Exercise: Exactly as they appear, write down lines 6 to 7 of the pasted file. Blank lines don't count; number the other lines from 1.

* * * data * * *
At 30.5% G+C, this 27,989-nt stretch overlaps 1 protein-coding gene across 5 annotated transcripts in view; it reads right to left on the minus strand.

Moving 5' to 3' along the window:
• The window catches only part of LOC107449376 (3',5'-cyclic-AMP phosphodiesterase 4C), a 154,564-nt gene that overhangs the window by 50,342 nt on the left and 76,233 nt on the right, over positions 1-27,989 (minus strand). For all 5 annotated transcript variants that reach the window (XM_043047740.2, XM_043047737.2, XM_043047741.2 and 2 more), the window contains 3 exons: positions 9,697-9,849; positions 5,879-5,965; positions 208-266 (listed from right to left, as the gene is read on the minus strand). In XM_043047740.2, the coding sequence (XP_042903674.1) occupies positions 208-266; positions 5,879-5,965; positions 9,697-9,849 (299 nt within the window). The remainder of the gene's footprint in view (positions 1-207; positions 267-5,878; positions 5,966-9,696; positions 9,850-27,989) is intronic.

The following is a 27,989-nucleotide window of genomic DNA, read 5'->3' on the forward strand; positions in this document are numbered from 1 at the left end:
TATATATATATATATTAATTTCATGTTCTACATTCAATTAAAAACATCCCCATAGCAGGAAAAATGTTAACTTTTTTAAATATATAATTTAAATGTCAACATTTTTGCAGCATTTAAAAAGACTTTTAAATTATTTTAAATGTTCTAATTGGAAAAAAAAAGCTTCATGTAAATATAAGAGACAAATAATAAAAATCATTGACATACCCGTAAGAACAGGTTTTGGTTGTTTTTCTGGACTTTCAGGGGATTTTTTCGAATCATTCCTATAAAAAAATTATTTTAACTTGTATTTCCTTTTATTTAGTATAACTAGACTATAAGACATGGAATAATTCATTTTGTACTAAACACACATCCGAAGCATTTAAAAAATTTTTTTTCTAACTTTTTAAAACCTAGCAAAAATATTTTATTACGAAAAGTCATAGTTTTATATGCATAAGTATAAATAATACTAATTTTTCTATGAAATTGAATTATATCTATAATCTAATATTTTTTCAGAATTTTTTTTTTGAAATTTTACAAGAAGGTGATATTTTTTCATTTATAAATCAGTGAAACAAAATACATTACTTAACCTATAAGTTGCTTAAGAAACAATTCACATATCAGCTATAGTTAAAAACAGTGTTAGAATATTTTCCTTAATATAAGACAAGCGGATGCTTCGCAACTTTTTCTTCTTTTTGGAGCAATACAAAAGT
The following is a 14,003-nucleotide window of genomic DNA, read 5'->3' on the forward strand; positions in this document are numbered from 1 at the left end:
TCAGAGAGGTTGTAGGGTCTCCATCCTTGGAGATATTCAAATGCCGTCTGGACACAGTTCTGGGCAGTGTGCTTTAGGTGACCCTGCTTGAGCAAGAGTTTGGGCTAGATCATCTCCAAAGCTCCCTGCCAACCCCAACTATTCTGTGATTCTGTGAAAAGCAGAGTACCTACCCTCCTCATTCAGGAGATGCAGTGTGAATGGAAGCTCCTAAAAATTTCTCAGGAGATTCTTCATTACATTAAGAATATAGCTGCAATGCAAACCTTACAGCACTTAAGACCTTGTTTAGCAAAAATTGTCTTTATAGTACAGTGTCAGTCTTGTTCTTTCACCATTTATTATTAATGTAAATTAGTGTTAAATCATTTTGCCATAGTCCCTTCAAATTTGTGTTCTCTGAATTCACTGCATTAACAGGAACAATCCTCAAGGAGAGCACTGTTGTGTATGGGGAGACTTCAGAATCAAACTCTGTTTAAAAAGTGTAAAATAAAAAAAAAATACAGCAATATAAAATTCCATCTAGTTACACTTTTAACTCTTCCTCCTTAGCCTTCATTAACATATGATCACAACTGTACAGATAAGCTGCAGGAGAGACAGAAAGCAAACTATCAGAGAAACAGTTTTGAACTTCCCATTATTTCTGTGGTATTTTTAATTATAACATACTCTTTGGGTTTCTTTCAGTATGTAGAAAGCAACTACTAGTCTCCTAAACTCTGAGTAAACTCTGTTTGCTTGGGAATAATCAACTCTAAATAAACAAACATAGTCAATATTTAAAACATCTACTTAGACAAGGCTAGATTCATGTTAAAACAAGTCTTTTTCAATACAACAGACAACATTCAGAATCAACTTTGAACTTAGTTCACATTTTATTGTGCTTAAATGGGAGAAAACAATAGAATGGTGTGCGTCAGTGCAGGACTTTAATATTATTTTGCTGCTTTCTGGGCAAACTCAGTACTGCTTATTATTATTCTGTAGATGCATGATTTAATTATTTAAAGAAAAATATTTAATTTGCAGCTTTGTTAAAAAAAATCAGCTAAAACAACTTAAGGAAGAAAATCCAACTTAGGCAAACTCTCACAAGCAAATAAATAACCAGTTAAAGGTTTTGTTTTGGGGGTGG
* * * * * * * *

The following is a 14,003-nucleotide window of genomic DNA, read 5'->3' on the forward strand; positions in this document are numbered from 1 at the left end:
TCAGAGAGGTTGTAGGGTCTCCATCCTTGGAGATATTCAAATGCCGTCTGGACACAGTTCTGGGCAGTGTGCTTTAGGTGACCCTGCTTGAGCAAGAGTTTGGGCTAGATCATCTCCAAAGCTCCCTGCCAACCCCAACTATTCTGTGATTCTGTGAAAAGCAGAGTACCTACCCTCCTCATTCAGGAGATGCAGTGTGAATGGAAGCTCCTAAAAATTTCTCAGGAGATTCTTCATTACATTAAGAATATAGCTGCAATGCAAACCTTACAGCACTTAAGACCTTGTTTAGCAAAAATTGTCTTTATAGTACAGTGTCAGTCTTGTTCTTTCACCATTTATTATTAATGTAAATTAGTGTTAAATCATTTTGCCATAGTCCCTTCAAATTTGTGTTCTCTGAATTCACTGCATTAACAGGAACAATCCTCAAGGAGAGCACTGTTGTGTATGGGGAGACTTCAGAATCAAACTCTGTTTAAAAAGTGTAAAATAAAAAAAAAATACAGCAATATAAAATTCCATCTAGTTACACTTTTAACTCTTCCTCCTTAGCCTTCATTAACATATGATCACAACTGTACAGATAAGCTGCAGGAGAGACAGAAAGCAAACTATCAGAGAAACAGTTTTGAACTTCCCATTATTTCTGTGGTATTTTTAATTATAACATACTCTTTGGGTTTCTTTCAGTATGTAGAAAGCAACTACTAGTCTCCTAAACTCTGAGTAAACTCTGTTTGCTTGGGAATAATCAACTCTAAATAAACAAACATAGTCAATATTTAAAACATCTACTTAGACAAGGCTAGATTCATGTTAAAACAAGTCTTTTTCAATACAACAGACAACATTCAGAATCAACTTTGAACTTAGTTCACATTTTATTGTGCTTAAATGGGAGAAAACAATAGAATGGTGTGCGTCAGTGCAGGACTTTAATATTATTTTGCTGCTTTCTGGGCAAACTCAGTACTGCTTATTATTATTCTGTAGATGCATGATTTAATTATTTAAAGAAAAATATTTAATTTGCAGCTTTGTTAAAAAAAATCAGCTAAAACAACTTAAGGAAGAAAATCCAACTTAGGCAAACTCTCACAAGCAAATAAATAACCAGTTAAAGGTTTTGTTTTGGGGGTGG